How Water Utilities Use IT With AMI

Aug. 14, 2015

For decades, water utilities have had manual gatherings of meter readings every month. This information is recorded on computers for billing and other purposes. When Advance Metering Infrastructure (AMI) appeared, the amount of data from hourly readings changed the playing field, leaving utilities struggling to deal with an influx of data and even to figure out what to do with it all.

“When the volume of data is huge,” remarks Dan Pinney, global director of water marketing for Sensus, “the size of the server needs to grow.” But can water utilities handle that, and do they even want to? Many would prefer to simply use the data and let someone else manage it.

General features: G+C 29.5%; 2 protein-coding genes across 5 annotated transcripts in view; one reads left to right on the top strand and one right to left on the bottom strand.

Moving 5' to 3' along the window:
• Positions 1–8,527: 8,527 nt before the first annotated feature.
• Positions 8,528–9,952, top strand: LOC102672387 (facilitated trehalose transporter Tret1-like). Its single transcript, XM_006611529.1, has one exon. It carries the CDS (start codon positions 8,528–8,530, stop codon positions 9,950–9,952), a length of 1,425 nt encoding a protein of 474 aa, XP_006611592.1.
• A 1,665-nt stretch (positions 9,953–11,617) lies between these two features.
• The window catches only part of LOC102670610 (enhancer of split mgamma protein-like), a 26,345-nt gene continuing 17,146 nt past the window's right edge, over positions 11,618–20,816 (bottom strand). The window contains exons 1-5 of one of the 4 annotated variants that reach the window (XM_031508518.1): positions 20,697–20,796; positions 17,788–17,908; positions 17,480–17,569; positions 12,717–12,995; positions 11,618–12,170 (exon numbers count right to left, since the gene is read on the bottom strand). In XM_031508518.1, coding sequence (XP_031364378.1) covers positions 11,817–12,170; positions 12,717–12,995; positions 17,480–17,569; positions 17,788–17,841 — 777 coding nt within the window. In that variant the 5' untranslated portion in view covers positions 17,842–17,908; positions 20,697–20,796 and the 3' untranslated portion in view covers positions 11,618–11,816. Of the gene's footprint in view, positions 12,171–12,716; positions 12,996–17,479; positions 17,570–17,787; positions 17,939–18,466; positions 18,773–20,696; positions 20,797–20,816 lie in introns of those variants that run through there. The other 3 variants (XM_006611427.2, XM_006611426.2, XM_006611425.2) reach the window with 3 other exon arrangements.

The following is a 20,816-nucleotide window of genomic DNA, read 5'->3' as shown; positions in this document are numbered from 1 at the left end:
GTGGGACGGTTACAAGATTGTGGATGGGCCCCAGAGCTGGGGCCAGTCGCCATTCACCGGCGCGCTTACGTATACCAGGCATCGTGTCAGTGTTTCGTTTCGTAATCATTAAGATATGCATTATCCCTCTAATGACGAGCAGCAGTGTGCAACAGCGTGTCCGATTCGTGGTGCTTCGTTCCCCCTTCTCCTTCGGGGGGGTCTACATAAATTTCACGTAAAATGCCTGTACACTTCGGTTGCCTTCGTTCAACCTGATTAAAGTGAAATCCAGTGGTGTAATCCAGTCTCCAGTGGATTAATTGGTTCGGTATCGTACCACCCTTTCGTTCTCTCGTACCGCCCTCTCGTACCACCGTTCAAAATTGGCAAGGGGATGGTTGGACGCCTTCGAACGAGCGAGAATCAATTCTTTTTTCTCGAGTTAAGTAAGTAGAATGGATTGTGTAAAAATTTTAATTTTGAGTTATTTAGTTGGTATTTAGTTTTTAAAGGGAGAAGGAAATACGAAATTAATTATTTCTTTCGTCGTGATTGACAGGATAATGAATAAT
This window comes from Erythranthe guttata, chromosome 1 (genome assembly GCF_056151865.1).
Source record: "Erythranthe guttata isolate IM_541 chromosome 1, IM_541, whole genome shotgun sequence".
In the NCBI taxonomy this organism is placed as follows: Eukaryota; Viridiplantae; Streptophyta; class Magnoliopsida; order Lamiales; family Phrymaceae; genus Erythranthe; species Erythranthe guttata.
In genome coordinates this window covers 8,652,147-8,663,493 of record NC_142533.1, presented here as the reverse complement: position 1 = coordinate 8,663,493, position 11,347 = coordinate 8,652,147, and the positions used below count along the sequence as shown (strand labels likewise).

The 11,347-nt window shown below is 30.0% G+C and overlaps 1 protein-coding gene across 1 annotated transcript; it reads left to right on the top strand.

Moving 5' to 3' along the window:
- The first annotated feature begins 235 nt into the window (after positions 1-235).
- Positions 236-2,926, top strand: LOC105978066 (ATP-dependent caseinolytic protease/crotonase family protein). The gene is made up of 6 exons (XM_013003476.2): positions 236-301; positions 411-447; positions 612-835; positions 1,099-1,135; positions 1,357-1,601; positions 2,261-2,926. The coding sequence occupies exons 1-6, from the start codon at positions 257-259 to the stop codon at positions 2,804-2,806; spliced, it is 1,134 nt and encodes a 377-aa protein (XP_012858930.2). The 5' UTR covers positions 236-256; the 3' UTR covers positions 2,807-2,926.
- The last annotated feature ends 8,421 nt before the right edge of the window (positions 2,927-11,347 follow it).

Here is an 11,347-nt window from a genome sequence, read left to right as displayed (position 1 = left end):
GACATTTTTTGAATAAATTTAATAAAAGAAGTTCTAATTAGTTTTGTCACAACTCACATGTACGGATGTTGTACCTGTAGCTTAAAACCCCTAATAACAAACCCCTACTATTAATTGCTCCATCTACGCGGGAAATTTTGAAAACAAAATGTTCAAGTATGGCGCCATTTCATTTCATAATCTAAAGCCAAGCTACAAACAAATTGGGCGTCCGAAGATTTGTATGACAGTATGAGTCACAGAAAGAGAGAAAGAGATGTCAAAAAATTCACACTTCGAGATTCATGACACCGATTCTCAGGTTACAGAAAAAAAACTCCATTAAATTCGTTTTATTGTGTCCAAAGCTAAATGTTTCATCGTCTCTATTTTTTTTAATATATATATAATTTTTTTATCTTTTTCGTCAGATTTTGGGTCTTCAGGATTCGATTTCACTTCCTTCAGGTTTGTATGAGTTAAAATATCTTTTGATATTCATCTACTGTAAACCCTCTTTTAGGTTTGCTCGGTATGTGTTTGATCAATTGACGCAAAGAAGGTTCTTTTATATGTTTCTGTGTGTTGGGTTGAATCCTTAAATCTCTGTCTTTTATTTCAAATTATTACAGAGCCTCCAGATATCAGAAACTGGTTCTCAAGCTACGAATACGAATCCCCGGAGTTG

For decades, water utilities have had manual gatherings of meter readings every month. This information is recorded on computers for billing and other purposes. When Advance Metering Infrastructure (AMI) appeared, the amount of data from hourly readings changed the playing field, leaving utilities struggling to deal with an influx of data and even to figure out what to do with it all. “When the volume of data is huge,” remarks Dan Pinney, global director of water marketing for Sensus, “the size of the server needs to grow.” But can water utilities handle that, and do they even want to? Many would prefer to simply use the data and let someone else manage it. [text_ad] With the advent of technology- and information-intensive AMI solutions, the role of the water utility’s IT department—if there is one at all—is changing. AMI solutions include hardware, software, data management, data storage, and integration with the utility’s existing system, allowing the two to connect. These systems are becoming more advanced and complex all the time. Some utilities are struggling to keep up. Keeping up with the latest technology burdens an IT department, says John Sala, director of marketing for systems at Neptune Technology Group Inc. “It’s time-consuming and there are hidden, embedded infrastructure costs.” Most utilities have an IT department, although the size and skillset varies significantly, says Joe Ball, director of marketing, Itron Water North America. Larger utilities have more IT staff and capabilities, but it’s not universal, argues Randolph Wheatley, vice president of marketing at Sensus. Not all water utilities have an IT department, Sala agrees, or they may have only one person in it. “We live in an interesting time of speed and change. The complexity of systems is growing exponentially; the challenge is that technology makes it easier to use devices, but harder to develop, troubleshoot and support them. It’s difficult to keep up if you’re not a large organization.” A big city like Toronto, Ontario, Canada, has “hundreds of IT people” working for the water utility, Sala estimates, allowing them to be able to afford to “do lots in-house,” thanks to economies of scale. However, most water utilities are “doubly challenged because even the largest is typically smaller than other major utility verticals such as electric and gas, and they almost certainly have no data analysts with the necessary skill sets to support the technology.” “The size of the IT staff depends on the size of the utility,” says Jim Hurley, director of software services for Aclara. “The bigger the staff, generally, the more expertise—but they may have no expertise in these platforms, so it’s still easier for the vendor to deliver updates overnight.”